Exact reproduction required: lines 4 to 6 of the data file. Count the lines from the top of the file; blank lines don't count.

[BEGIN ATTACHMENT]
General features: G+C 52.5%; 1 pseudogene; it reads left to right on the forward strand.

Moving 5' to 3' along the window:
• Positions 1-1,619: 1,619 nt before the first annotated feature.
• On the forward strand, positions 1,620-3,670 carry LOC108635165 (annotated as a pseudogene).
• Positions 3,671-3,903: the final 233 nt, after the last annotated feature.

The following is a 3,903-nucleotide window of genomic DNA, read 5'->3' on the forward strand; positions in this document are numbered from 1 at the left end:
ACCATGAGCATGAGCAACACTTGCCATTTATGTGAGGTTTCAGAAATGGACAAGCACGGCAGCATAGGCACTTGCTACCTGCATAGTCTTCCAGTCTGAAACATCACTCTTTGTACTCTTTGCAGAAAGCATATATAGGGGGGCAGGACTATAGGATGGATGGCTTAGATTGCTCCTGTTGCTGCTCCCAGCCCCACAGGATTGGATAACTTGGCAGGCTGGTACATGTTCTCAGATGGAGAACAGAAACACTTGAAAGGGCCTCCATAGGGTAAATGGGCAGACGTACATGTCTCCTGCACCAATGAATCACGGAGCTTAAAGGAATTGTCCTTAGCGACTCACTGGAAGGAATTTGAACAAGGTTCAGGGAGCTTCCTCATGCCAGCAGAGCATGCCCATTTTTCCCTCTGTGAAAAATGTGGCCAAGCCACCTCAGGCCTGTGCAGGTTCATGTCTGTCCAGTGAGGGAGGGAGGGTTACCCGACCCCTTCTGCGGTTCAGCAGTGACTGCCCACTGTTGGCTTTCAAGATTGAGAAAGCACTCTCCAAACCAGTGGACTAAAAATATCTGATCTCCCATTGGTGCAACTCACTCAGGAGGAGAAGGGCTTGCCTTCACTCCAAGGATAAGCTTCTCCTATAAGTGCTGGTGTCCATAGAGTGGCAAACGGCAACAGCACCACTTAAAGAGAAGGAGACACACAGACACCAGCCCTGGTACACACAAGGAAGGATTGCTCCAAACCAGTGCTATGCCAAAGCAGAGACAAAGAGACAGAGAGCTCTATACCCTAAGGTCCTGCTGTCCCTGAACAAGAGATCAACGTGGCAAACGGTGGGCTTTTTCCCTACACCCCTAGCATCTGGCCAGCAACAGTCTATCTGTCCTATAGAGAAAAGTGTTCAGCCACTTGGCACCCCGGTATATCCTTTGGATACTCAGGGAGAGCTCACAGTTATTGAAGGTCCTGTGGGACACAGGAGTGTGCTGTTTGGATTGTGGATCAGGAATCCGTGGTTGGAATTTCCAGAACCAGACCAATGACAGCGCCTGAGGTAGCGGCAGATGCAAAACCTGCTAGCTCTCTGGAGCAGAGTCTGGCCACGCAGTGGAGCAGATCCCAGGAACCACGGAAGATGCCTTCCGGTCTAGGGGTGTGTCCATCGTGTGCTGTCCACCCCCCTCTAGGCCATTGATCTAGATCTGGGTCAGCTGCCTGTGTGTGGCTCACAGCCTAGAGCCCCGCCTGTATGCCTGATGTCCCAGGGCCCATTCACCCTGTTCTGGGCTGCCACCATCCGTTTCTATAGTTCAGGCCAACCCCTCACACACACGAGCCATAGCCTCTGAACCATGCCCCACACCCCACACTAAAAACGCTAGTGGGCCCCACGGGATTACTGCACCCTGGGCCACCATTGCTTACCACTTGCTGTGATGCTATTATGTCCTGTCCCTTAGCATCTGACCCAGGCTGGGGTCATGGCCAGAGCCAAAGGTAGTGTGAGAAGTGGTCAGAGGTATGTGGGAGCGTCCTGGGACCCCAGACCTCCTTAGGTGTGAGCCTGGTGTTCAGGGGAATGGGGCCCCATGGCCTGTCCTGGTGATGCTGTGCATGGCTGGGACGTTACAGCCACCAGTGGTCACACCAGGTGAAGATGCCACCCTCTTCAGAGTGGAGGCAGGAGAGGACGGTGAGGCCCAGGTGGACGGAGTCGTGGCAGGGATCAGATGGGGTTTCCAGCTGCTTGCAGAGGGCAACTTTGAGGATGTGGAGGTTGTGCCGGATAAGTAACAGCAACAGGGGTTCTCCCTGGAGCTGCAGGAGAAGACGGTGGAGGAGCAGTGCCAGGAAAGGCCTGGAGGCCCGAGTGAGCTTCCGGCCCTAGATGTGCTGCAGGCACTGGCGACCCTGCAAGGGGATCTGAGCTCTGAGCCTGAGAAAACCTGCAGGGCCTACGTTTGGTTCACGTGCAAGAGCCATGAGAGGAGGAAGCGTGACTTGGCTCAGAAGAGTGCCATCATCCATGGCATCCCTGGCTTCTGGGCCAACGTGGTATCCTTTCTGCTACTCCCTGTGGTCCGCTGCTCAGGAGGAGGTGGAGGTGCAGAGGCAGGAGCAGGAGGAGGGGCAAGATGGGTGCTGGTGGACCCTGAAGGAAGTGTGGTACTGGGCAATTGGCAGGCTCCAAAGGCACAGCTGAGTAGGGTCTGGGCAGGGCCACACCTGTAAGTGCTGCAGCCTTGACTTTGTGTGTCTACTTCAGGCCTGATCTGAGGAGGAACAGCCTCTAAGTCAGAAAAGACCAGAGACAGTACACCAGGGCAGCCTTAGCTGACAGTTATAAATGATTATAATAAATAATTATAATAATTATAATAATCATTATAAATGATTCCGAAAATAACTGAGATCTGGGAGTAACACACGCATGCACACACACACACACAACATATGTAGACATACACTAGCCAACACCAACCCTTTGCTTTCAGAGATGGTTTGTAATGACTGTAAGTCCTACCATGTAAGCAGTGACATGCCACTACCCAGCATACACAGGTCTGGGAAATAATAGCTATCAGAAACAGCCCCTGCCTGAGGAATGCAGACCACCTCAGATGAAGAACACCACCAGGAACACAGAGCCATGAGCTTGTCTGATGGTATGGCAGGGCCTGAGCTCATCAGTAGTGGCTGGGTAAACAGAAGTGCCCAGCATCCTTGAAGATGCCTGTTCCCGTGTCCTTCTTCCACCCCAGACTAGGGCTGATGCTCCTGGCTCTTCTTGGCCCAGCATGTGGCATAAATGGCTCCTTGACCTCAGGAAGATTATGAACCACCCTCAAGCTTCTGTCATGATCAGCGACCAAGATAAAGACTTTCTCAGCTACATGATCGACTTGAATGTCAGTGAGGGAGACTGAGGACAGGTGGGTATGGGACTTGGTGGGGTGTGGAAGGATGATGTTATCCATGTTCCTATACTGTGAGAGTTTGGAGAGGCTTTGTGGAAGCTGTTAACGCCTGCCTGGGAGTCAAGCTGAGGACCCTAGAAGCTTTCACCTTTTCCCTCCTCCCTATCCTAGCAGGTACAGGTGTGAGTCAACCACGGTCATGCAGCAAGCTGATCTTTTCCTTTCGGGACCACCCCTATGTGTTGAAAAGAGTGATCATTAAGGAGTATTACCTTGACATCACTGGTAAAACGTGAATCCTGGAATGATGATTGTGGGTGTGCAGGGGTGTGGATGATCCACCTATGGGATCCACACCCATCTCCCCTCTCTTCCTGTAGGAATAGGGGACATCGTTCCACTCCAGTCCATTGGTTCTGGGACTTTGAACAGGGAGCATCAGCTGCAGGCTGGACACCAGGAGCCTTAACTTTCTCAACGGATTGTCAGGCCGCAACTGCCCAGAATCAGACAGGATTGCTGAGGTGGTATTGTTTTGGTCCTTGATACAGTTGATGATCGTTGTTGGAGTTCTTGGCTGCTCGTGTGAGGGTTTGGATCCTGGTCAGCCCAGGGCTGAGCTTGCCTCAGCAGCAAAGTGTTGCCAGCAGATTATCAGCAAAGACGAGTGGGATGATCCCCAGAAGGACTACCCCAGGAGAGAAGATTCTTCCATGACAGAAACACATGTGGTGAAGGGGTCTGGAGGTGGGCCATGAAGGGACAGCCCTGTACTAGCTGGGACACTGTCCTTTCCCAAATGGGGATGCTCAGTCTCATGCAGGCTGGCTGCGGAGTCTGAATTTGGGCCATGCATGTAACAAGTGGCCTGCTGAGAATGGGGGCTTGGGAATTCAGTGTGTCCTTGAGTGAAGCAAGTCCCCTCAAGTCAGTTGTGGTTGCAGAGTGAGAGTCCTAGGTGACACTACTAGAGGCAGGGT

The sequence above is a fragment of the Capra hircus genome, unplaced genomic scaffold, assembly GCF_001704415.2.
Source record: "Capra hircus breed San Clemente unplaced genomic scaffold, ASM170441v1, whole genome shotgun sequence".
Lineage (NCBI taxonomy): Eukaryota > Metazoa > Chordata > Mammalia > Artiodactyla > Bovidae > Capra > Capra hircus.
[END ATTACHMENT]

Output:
• On the forward strand, positions 1,620-3,670 carry LOC108635165 (annotated as a pseudogene).
• Positions 3,671-3,903: the final 233 nt, after the last annotated feature.

The following is a 3,903-nucleotide window of genomic DNA, read 5'->3' on the forward strand; positions in this document are numbered from 1 at the left end: